The year 2012 has been an up-and-down one for Liverpool Football Club, with two domestic cup finals and a first trophy in six years being offset somewhat by another managerial casualty and more unconvincing work in the transfer market.
Of course it has been far from all doom and gloom, as some of the best bits of the year should remind fans.
2013 is fast approaching and Liverpool as a whole club need to look forward and ensure that every department is hell-bent on ensuring that this new year surpasses the one about to end, on and off the pitch.
Results haven't been as good as hoped for so far in the current league campaign—but Kopites still have plenty of reasons for optimism.
Here are eight good reasons why Reds' fans should expect good things from 2013.
First and foremost, Liverpool will be looking to do some incoming business when the January transfer window opens—perhaps as soon as within a week from now.
Of course, all signings generate a certain amount of debate between fans at who provides good value, which players would be more suited or provide greater quality and, as always, who should be sold.
Nevertheless, an incoming player usually gives both the team and the fans a boost and the latest rumours (from Mirror Football) are that Daniel Sturridge is on his way to Anfield, while Tom Ince remains a target too.
Even bringing in two players in January could have a significant impact on the team in the final third—and if the defence can find their best form too, Liverpool will have a better second half of season than the first has been.
After around a third of the season had passed, Liverpool were alternately criticised for not winning enough games and praised for embarking on a run of games unbeaten.
After three wins in a row at the beginning of December, it looked like the Reds were finally finding their form on a regular basis—but since then, two defeats in three with six goals conceded have left the club in rather more sombre mood as the year closes.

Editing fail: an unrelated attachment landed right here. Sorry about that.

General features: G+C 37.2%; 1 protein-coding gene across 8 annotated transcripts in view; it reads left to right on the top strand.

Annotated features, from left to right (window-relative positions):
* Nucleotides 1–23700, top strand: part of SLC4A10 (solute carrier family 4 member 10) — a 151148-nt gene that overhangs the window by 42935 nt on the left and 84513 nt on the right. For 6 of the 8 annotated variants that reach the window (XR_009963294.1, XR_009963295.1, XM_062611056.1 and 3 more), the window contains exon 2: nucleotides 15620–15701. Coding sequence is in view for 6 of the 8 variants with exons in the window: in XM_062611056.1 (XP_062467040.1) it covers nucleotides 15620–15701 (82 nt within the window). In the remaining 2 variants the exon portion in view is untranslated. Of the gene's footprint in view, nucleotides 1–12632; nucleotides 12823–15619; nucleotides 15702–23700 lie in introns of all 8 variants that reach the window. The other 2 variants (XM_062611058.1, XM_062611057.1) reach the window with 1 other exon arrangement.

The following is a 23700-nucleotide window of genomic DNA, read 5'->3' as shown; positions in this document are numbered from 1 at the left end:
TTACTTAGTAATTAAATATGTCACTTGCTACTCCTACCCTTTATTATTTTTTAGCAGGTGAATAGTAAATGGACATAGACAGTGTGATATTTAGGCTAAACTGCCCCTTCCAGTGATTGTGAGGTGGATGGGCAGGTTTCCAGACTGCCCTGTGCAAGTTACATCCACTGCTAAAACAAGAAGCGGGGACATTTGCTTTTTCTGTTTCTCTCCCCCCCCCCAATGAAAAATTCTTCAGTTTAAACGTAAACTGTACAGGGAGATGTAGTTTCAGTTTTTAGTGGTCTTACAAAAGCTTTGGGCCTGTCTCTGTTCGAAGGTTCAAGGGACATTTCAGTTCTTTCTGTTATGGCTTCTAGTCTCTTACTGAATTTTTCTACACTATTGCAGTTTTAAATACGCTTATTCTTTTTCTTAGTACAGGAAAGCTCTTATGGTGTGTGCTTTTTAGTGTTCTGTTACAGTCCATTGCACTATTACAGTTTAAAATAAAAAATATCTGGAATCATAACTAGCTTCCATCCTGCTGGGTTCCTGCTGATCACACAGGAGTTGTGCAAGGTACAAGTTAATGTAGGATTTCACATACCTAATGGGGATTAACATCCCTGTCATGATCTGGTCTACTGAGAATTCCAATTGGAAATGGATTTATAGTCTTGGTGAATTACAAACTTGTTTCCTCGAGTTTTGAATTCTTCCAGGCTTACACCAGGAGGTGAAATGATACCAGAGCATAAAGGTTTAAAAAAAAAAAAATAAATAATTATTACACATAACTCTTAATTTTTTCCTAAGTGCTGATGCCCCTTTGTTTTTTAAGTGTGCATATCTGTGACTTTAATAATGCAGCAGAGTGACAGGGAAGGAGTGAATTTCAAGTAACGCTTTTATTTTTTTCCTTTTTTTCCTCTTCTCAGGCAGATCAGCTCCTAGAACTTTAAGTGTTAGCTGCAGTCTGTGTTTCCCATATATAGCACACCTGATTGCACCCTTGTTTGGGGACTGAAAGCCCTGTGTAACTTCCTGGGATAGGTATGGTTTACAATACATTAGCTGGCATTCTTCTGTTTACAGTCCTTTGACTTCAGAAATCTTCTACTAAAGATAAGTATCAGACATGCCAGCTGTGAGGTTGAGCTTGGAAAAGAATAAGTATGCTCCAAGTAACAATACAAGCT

One final match, away to QPR, remains for 2012 and Liverpool must really be looking to finish with a win against the league's bottom club.
Once 2013 begins it will be a case of trying to find that consistency to bring victories on a much more regular basis; there have been times that the Reds have deserved more than they've gotten but ultimately Rodgers needs to find the formula to close games out.
After one or two more players are added to bulk the squad up in January, Liverpool need to get their best 11 on the field as often as possible and start putting runs of wins together to move up the table.
They are certainly capable; the run of league fixtures from March until the end of the season should realistically not hold any fears for a club in good form and confidence.
Liverpool must make sure they approach those final 11 matches with a chance of still achieving their season objectives.
While signings are all well and good, the aim for Liverpool over the long term is to have a significant percentage of the first-team squad provided by the club's academy system.
To that end, 2013 should see the likes of Suso and Andre Wisdom to continue trying to establish themselves, while there are also several other youngsters who have a good chance of featuring for the Reds and showing their capabilities.
Liverpool's Under-21 and Under-18 teams continue to mould the players into those who may benefit the first team in the long run. Not all will progress of course, but if two or three from every couple of seasons make the grade, then the Reds will be saving themselves millions in transfer fees.
Not only that, but the players will already be well versed in what is expected of them at the club, both on and off the pitch.
Liverpool finished eighth in the Premier League last season, a finish which was deemed not good enough by the ownership that dismissed Kenny Dalglish.
Brendan Rodgers has so far not managed to guide the Reds any higher during the course of this season, though the club of course retain aspirations of reaching the top six or even four.
Realistically, the worst finish that would be deemed even vaguely acceptable for the present campaign would be a repeat of eighth; with that, the club have not gone "backward" and the transition season, such as this is seen to be, should have laid the groundwork for a successful second campaign.
Eighth would not be good.
No covering that in any way, shape or form; none of Liverpool's past three league finishes have been close to good enough.